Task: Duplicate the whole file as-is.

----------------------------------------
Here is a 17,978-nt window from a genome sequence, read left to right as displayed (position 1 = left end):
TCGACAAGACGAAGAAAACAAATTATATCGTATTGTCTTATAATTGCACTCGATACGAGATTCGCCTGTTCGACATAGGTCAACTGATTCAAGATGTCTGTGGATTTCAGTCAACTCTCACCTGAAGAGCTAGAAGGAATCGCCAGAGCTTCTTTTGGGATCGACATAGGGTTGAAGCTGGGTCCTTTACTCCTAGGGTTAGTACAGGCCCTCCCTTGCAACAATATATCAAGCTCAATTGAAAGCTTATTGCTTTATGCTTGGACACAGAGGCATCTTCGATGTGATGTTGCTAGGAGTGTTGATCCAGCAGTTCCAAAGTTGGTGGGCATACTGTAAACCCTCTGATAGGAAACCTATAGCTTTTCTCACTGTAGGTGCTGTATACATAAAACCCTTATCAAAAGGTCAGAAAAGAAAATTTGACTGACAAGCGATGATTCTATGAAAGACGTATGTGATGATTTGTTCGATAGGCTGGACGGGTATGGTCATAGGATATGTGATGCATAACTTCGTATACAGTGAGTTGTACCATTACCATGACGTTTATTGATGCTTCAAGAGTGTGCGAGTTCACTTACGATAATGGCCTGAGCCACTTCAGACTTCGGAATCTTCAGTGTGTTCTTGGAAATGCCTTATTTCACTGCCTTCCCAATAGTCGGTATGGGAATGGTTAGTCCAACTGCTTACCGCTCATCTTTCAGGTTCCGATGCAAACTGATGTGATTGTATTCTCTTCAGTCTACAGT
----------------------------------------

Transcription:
Here is a 17,978-nt window from a genome sequence, read left to right as displayed (position 1 = left end):
TCGACAAGACGAAGAAAACAAATTATATCGTATTGTCTTATAATTGCACTCGATACGAGATTCGCCTGTTCGACATAGGTCAACTGATTCAAGATGTCTGTGGATTTCAGTCAACTCTCACCTGAAGAGCTAGAAGGAATCGCCAGAGCTTCTTTTGGGATCGACATAGGGTTGAAGCTGGGTCCTTTACTCCTAGGGTTAGTACAGGCCCTCCCTTGCAACAATATATCAAGCTCAATTGAAAGCTTATTGCTTTATGCTTGGACACAGAGGCATCTTCGATGTGATGTTGCTAGGAGTGTTGATCCAGCAGTTCCAAAGTTGGTGGGCATACTGTAAACCCTCTGATAGGAAACCTATAGCTTTTCTCACTGTAGGTGCTGTATACATAAAACCCTTATCAAAAGGTCAGAAAAGAAAATTTGACTGACAAGCGATGATTCTATGAAAGACGTATGTGATGATTTGTTCGATAGGCTGGACGGGTATGGTCATAGGATATGTGATGCATAACTTCGTATACAGTGAGTTGTACCATTACCATGACGTTTATTGATGCTTCAAGAGTGTGCGAGTTCACTTACGATAATGGCCTGAGCCACTTCAGACTTCGGAATCTTCAGTGTGTTCTTGGAAATGCCTTATTTCACTGCCTTCCCAATAGTCGGTATGGGAATGGTTAGTCCAACTGCTTACCGCTCATCTTTCAGGTTCCGATGCAAACTGATGTGATTGTATTCTCTTCAGTCTACAGT